Thursday, July 28, 2011

antiX provides three great ways to build a Linux system to meet your needs

I have been an enthusiastic user and supporter of the antiX distribution since it became available in 2006. The antiX distribution is a lightweight, flexible alternative to its parent distribution, SimplyMEPIS, which is based on the rock solid Debian Stable technology. As configured when installed, antiX uses the Debian Testing repositories instead of the Debian Stable repositories, and it also has entries in the packaging configuration directory /etc/apt for Stable, Testing, or Sid (Unstable).

On my antiX M11.0 system partition, I use the original Testing repositories. In my alternative antiX core distribution, I use Sid instead.

That brings up another discussion point on antiX. Though it is a moderate sized distribution and it is a derivative of SimplyMEPIS and Debian, at each release it now comes with three distinct variations - the "full" distribution, which is the original antiX, equipped with IceWM and Fluxbox as light window managers, along with a full collection of software that features modest memory and system requirements. After the main or "full" distribution was created, a derivative called "Base" was created. In this derivative, the system comes complete with a graphical user environment containing Fluxbox as its window manager, and it contains a complete set of packaging and management tools, but no application software. With this version, you can install and set up the system the way you want it, adding or removing window management software and applications to suit your needs and interests.

If that's not enough, more recently anticapitalista, the originator of antiX, came up with the idea of a core distribution. This idea is quite similar to the idea that the Arch Linux developers came up with, but I like the antiX core idea, because it uses the Debian tools that are somewhat more familiar to me than the Arch tools, and there is a broader selection of software available at your fingertips. In the antiX core implementation, all you get is the core system and tools, no X server and no graphical display environment. Those things, with Debian, are just a single command away with the apt-get Debian packaging tool.

I created my initial antiX core setup with just a single apt-get command, including the core X server, two desktop environments, Xfce and LXDE, and a small handful of software. I got the initial setup working in ten to fifteen minutes. Over time, I changed it from a Debian Testing to a Debian Sid setup, added some window managers, applications, and I eventually added some heavier applications just to see how well they would work out. What resulted was a system that was very close in content and capability to the Debian Sid system that I had created from the Debian Live project, and it was almost completely the result of my own customization. I give a lot of credit, not only to anticapitalista, but also to Harold Hope (h2) for his smxi system management tool, which I added and heavily leaned on early in my antiX core customization process.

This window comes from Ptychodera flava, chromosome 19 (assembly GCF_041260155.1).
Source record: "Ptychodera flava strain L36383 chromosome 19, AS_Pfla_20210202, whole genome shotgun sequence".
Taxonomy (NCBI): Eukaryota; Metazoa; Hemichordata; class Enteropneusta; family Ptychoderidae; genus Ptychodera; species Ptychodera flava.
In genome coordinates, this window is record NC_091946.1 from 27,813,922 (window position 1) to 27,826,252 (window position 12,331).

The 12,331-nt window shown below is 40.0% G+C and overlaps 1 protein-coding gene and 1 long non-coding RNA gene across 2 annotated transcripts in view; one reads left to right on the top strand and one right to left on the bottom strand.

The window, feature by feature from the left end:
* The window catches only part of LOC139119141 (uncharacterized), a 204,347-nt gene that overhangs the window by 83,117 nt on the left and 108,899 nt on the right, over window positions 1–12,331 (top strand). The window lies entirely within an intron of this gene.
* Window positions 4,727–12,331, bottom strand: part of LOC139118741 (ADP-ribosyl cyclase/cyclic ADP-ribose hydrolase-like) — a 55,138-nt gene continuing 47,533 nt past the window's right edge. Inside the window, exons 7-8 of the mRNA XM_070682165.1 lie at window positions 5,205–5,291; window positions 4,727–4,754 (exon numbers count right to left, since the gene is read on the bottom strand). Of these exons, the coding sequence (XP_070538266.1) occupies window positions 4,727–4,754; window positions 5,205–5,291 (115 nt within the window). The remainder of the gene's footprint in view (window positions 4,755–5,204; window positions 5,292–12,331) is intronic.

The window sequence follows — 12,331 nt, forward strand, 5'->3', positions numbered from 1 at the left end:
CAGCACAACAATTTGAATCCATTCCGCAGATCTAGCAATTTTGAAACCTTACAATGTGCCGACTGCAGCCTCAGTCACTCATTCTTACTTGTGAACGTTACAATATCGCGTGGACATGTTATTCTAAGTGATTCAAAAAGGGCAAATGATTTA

How do antiX M11.0 and antiX core compare? Well, because I eventually modified them using different Debian repositories, the M11.0 implementation is the more stable of the two, but both carry similar flexibility and features. I could undoubtedly go backward with M11.0 and strip software out of it and get close to where antiX Base and Core start at, and I could similarly modify antiX core to behave nearly identically to that of its parent. The fact that there is so much flexibility built into all three of the antiX derivatives speaks well for the design and for the upstream software upon which all of these efforts are based. I recommend one of the antiX distributions for anyone looking for a somewhat lighter system to start with. For those not familiar with many of the underlying Debian commands, I'd opt for antiX M11.0 "full". It has enough software to use it as is, and it has graphical system management tools for keeping it up to date. The Base and Core alternatives are fantastic for someone with a bit more experience and interest in making their system precisely what they want it to be, but all of them are first rate in what they offer. I wouldn't quite call any of them beginner distributions, but the primary M11.0 release is not too difficult for anyone to install or use who has previously installed any other system.

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